It’s probably one of the most common frustrations for content teams, and yet we keep on doing it: You’ve booked the meeting room, filled it with the best and most creative minds in your company, and you kickoff the meeting with, “Ok, time to brainstorm some killer content ideas!”
Yet, you encounter only silence.
This is the familiar frustration of what happens when inspiration and content planning meetings do not align.
Of course with some prodding, the ideas come eventually, and you do walk away from the meeting with something. But when you go back over what you and your team have achieved, there’s not much to write home about. Then next month rolls around, and you find your competitors are killing it with great blogs and content, while you are treading the same old water with your posts.
This is why it’s time to start thinking outside the box when it comes to content ideation and planning. Sure, meetings serve their purpose, and you should still be getting your team’s collective heads together to thrash out key points. But your great content ideas… well, they’re probably not hatching inside the four walls of a conference room.
We’re going to be diving into this today, so read on and discover how to re-energize your content ideation, planning, and production flow.
Reposition Your Content Planning Meetings
It is important to recognize, right off the bat, that I am not advocating for doing away with content or editorial planning meetings. Instead, it simply might be time to reposition these meetings somewhat and to reconsider your goals for each session.
Rather than “coming in cold” and expecting the ideas to flow, why not have a session of narrowing down the best ideas that your team members have come up with that month, or more deeply developing ideas that have already been put forward?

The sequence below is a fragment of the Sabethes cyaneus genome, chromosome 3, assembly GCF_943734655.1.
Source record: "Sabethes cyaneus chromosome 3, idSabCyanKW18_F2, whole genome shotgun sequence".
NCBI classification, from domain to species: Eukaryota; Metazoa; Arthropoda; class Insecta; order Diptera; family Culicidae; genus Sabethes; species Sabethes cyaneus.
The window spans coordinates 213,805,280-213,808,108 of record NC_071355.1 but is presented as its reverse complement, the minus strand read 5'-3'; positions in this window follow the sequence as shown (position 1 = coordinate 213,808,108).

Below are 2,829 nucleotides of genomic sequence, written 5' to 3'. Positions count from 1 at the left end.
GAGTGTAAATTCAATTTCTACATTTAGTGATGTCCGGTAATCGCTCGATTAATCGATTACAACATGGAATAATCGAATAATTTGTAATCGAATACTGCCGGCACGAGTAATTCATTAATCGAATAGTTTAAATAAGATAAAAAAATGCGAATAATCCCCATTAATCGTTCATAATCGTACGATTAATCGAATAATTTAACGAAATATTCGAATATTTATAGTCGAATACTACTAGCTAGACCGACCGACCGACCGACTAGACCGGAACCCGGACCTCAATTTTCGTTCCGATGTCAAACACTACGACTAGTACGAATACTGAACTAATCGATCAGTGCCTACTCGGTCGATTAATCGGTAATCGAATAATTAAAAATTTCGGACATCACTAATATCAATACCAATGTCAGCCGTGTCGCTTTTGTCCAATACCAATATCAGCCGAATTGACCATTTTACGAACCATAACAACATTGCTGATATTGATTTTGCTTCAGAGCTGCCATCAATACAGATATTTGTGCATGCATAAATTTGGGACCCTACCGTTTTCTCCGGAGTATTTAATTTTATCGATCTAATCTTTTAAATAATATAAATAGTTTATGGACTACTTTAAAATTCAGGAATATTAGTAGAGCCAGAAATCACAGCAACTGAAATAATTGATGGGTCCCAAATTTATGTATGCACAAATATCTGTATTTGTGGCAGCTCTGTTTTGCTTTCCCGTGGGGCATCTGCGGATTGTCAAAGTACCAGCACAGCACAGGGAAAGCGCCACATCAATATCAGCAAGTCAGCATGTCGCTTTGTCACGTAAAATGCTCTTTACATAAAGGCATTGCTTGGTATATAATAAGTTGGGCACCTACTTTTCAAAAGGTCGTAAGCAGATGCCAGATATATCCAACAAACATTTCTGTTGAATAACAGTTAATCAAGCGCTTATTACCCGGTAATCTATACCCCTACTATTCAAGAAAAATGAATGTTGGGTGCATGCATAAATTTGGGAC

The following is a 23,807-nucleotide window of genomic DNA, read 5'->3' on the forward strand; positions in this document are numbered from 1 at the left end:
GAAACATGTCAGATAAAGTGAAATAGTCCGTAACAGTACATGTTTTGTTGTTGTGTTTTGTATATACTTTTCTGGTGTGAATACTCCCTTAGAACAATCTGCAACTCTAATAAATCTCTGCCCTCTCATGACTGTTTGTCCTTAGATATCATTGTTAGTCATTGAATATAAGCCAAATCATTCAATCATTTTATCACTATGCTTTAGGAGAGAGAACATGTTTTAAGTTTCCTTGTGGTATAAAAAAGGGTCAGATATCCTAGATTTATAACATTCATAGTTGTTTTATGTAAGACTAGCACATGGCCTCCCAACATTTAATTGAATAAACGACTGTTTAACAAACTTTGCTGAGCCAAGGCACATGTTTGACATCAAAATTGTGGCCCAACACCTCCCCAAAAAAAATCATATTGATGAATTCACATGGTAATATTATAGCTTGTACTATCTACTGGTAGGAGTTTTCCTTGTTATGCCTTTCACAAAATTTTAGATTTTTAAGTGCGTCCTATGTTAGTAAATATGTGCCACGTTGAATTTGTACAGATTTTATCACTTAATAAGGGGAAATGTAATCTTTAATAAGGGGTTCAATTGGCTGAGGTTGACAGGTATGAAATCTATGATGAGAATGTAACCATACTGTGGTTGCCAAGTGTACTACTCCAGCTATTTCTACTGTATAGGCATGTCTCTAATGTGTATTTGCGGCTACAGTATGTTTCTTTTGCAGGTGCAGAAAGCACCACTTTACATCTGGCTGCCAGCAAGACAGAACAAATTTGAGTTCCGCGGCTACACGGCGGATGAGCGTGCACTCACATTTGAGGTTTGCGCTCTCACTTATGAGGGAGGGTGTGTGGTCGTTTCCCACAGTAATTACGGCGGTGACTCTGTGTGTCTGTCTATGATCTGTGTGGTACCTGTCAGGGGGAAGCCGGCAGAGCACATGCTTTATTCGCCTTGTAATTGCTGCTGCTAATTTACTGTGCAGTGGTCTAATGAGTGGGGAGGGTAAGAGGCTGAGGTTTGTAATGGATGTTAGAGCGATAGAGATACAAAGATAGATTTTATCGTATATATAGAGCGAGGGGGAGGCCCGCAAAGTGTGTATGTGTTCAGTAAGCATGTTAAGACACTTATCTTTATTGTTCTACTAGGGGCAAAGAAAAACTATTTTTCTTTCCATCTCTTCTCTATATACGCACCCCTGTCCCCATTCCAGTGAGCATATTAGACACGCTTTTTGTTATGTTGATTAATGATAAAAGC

With this kind of foundation in place, you are likely to secure much better results.
Adopt the “Shower” Ethos
The old adage, “the best ideas come to us in the shower”, has a great deal of truth to it. The fact is, inspiration can, and does, strike at any time, and mostly when we’re doing something other than working. But how often do we actually write those ideas down?
Legendary writer Joan Didion famously described the idea of keeping a notebook as akin to that of ” keeping in touch “, and staying aware of and alert to flashes of inspiration enables you to keep in touch with your creative side.
While your team might not be setting out to produce a towering work of literature or an incisive piece of investigative journalism, it is still important to ensure that all members adopt this approach.
The first step is to set the expectation that your team members need to bring ideas to the content planning table. Then encourage them to jot thing down when inspiration strikes. Perhaps give everyone on your team a nice moleskin notebook, or make sure to have a never-ending supply of sticky pads in the supply room. When you’re ready to ideate like a pro, leverage a cloud-based idea storage mechanism like the DivvyHQ Parking Lot to store ideas for future discussion.
No Inspiration Too Big, No Inspiration Too Small